6. Have you noticed any areas of alopecia (hair loss), redness or inflammation, any open oozing sores, or unexplained lumps and bumps on her paws or under her feet on her paw pads?
Small sores or abrasions are easily infected and can become big problems if not seen and treated by your veterinarian. Additionally, your dog may be licking and chewing because of discomfort from an injury and/or pain from arthritis in her joints. Have her checked by your vet who can prescribe antibiotics and pain meds if needed.
7. Have you noticed any thing unusual in the areas between her toes or paw pads and around her nail beds?
The sensitive skin between your dog’s paw pads and toes is often ripe for yeast and bacterial infections because of all the extra hair that keep those areas covered. Looking closely at the skin under the hair may reveal some sores or lumps and bumps that need veterinary treatment. Checking her nails may show that some are overly long and digging into her paw pads or even that she may have broken a nail that is creating some discomfort.
8. Is your dog on any kind of new medication or flea treatment? Have you changed her shampoo or moved her onto a different diet?
The paw licking may be a reaction to any new medications she may be taking for unrelated health issues — for example, corticosteroids often result in itchy skin. Particularly sensitive dogs may notice a change in shampoos or flea treatments with skin inflammation. Food allergies, particularly to certain proteins (beef and chicken) and grains (soy, wheat gluten, and corn), often show up as itchy skin, ear infections, and compulsive paw chewing. Consulting your veterinarian and switching to an organic grain-free food with unusual proteins (salmon, duck, kangaroo) may be your answer to your pup’s licking behaviors.
Hopefully this provides some insight as to what your dog’s trigger is for paw licking. Now you can determine the cause it’s a lot easier to come up with a solution.

 

18 Ways to stop your dogs paw licking for good.

If your dog refuses to stop licking his paws, you are not alone! This is a very common complaint from New Zealand dog owners, and if left untreated it can lead to serious skin problems due to the damage caused by self-trauma.

The first thing you’ll want to do is Identify and eliminate the primary cause where possible: This is often the most difficult task! Some causes may be immediately evident, such as a grass awn stuck between the toes. Others, however, may require the help of your veterinarian. Allergic conditions, for instance, may require an extensive diagnostic work.

Here are the 18 different tactics you can try to eliminate your dog’s paw licking, but don’t try them all at once or you won’t know which one worked. Use a systematic approach and keep good notes so you know what was effective and what didn’t.

Due to the large number of possible causes, it can be difficult to immediately recognize why your dog is licking his paws all the time; however, as a general guide:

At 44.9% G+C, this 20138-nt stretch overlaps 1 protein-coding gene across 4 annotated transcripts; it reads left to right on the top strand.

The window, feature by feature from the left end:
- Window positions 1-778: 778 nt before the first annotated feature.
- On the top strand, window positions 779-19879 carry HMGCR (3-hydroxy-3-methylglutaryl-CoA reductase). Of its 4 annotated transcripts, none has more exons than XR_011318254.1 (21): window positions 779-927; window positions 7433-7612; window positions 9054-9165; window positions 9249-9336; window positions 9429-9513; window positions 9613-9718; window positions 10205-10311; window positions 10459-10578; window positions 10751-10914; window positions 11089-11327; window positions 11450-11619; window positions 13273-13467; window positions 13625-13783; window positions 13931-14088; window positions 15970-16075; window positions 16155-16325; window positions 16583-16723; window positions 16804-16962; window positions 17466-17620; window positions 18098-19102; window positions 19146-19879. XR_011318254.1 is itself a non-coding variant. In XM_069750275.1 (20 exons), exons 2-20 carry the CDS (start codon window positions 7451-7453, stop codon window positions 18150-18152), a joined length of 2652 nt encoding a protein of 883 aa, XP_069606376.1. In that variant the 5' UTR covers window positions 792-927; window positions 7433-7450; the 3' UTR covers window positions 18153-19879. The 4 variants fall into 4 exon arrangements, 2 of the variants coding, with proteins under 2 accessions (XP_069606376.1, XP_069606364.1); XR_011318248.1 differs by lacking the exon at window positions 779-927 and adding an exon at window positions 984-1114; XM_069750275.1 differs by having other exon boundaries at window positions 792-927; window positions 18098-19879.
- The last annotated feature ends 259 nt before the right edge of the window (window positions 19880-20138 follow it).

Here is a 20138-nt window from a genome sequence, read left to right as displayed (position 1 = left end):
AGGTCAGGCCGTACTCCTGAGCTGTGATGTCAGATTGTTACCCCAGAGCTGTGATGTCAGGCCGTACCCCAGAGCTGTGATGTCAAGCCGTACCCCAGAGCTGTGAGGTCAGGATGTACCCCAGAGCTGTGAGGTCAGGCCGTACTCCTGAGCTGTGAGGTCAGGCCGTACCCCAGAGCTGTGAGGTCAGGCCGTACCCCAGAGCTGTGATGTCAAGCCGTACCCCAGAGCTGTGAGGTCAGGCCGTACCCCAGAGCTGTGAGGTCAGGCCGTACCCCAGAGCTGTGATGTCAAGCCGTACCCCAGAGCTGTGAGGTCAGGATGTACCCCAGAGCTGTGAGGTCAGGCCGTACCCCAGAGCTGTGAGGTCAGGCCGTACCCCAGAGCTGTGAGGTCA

If he is licking just one of his paws, or just both front paws, check for evidence of damaged skin or an embedded foreign body. If neither is present, the cause is likely psychological.

If he is licking all of his paws, likely there is some environmental reason for this.

1. PESTY FLEAS! If fleas are the issue You’ll need to begin a flea control regimen for your pooch, your house, and your yard.  Since these are a very common cause of paw licking, especially in the New Zealand summer, you may want to institute a flea control regime, even if you don’t see any actual fleas.

2. Stop the itchiness: If his paw licking is due to environmental causes like allergies, breaking the “itch-scratch” cycle can go a long way to resolving the problem. Although there are various prescription medications that your veterinarian can prescribe for this, you may wish to try a more natural, chemical-free approach. There are numerous products that can help. One excellent remedy is Itchin’ For Relief which has a unique blend of ingredients to soothe itchy skin, and reduce inflammation.

3. Boot Up Covering your dog’s paws with dog booties might be a solution to the problem, and at the very least it will give irritation or lesions a chance to heal which you get to the core problem. Using a shea butter Paw Rub underneath the booties can protect, heal, and soothe the heat of itching.

4. Is your dog’s discomfort all in his mind? Canine behavior modification therapy with a trained dog behaviorist may be an option if your pup’s licking problems are diagnosed to be psychological. While this treatment takes time, patience, and consistency to work, behavior therapy alone has been shown to be effective in some dogs. Additionally, your paw licking pooch may need more exercise, extra training, or another dog for companionship to keep her mind active. Your behaviorist may suggest adding anti-anxiety medications to the treatment plan however, an all-natural dog relaxer administered orally twice a day, can calm and relax your dog and keep her mind off the itching without any of the side effects of drugs. See below for more information on Psychological Scratching

5. Distract your dog Many dogs forget about their discomfort when they are playing, eating or chewing. Distraction is an excellent method. So give your dog a full schedule of bone chewing, game playing and toys to occupy their time.  We have had success putting all natural peanut butter into a hollow toy (like a Kong). And if you freeze it it lasts even longer!